Archive | April, 2012

Why I Am Here

6 Apr

Today I’d like to share a little bit about how I got here, how I became motivated to support women and their families through pregnancy, labor, birth.  It’s the way likely the majority of childbirth educators and doulas come about it: through the experiences of having my own babies.

I was fortunate to experience two medication- and intervention-free vaginal births; one in an in-hospital birthing center and one at home.  It’s hard to say whether it was a) the experiences themselves or b) the passionate, inspiring birth professionals I encountered along the way that influenced my heart more in the matter.  On the one hand, birth itself was utterly profound and sacred.  I can’t adequately describe the transformative effects it had on me in becoming a mother both the first and second times.  On the other hand, I believe that without my childbirth educator’s wise words and my doula’s gentle guidance and support, I would have ended up with a totally different, intervention-laden first birth experience.  The first experience gave me confidence and determination to give birth at home the second time, and it went quickly and smoothly in the comfort of my familiar surroundings.  These were the informed choices that were best for me in each birth, and those choices will be different for each woman.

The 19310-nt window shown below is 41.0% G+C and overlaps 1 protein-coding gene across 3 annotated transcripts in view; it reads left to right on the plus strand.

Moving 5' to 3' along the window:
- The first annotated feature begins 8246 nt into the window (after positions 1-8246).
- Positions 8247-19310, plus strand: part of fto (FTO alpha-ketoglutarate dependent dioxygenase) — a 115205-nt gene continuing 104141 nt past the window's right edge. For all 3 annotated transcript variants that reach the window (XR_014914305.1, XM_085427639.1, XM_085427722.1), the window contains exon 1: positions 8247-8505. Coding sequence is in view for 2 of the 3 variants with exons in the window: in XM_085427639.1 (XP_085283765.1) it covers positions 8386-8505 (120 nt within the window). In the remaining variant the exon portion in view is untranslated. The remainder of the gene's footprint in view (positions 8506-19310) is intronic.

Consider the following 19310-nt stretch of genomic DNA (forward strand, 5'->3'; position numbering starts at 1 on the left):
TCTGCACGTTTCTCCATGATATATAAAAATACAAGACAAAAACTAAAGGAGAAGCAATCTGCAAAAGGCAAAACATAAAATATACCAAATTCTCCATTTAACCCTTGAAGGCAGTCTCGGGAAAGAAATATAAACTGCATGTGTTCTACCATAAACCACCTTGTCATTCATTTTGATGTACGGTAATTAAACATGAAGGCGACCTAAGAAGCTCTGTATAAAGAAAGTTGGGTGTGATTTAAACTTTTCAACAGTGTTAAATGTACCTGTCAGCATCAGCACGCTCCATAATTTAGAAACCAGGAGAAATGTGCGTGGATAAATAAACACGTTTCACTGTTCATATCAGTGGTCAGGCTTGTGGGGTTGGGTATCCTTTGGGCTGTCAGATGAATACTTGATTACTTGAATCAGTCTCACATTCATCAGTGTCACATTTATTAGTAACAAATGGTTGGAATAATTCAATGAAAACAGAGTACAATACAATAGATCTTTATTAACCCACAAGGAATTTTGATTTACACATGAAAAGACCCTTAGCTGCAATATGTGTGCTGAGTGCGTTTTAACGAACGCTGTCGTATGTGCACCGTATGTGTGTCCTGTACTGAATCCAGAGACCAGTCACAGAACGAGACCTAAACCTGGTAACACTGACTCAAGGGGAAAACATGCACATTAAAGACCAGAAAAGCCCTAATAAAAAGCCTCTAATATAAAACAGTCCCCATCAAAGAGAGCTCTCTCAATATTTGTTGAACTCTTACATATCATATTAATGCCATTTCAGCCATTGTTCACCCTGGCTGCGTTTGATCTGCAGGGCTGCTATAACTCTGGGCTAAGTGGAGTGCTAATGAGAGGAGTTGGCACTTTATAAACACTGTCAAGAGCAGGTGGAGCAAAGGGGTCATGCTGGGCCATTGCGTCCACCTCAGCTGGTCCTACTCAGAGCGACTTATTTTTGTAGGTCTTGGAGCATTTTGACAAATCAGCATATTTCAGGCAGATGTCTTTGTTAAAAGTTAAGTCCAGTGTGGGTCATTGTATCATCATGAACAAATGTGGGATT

For these reasons, I want to serve women in this way.  Because women and their partners–particularly those who are giving birth in traditional hospital birth settings–can benefit in many ways from support, guidance–need to be given information that will equip them to make smart choices in labor.  They need to be supported in a way that leads to fulfillment in birth.  Education that leads from fear & uncertainty to trust & confidence in the creation of the body and its awesome capabilities.  There is unfortunately so much in the medical-legal environment these days in hospitals that works against laboring women, and we must work hard to strategize ways to prevent unnecessary interventions.  I, in my role as childbirth educator and doula, can assist with these things.  To normalize labor, to normalize birth.  Birth is a natural, beautiful process instead of a medical condition in which we are a “sick” patient.  Let’s remember and honor that.

Advertisements
%d bloggers like this: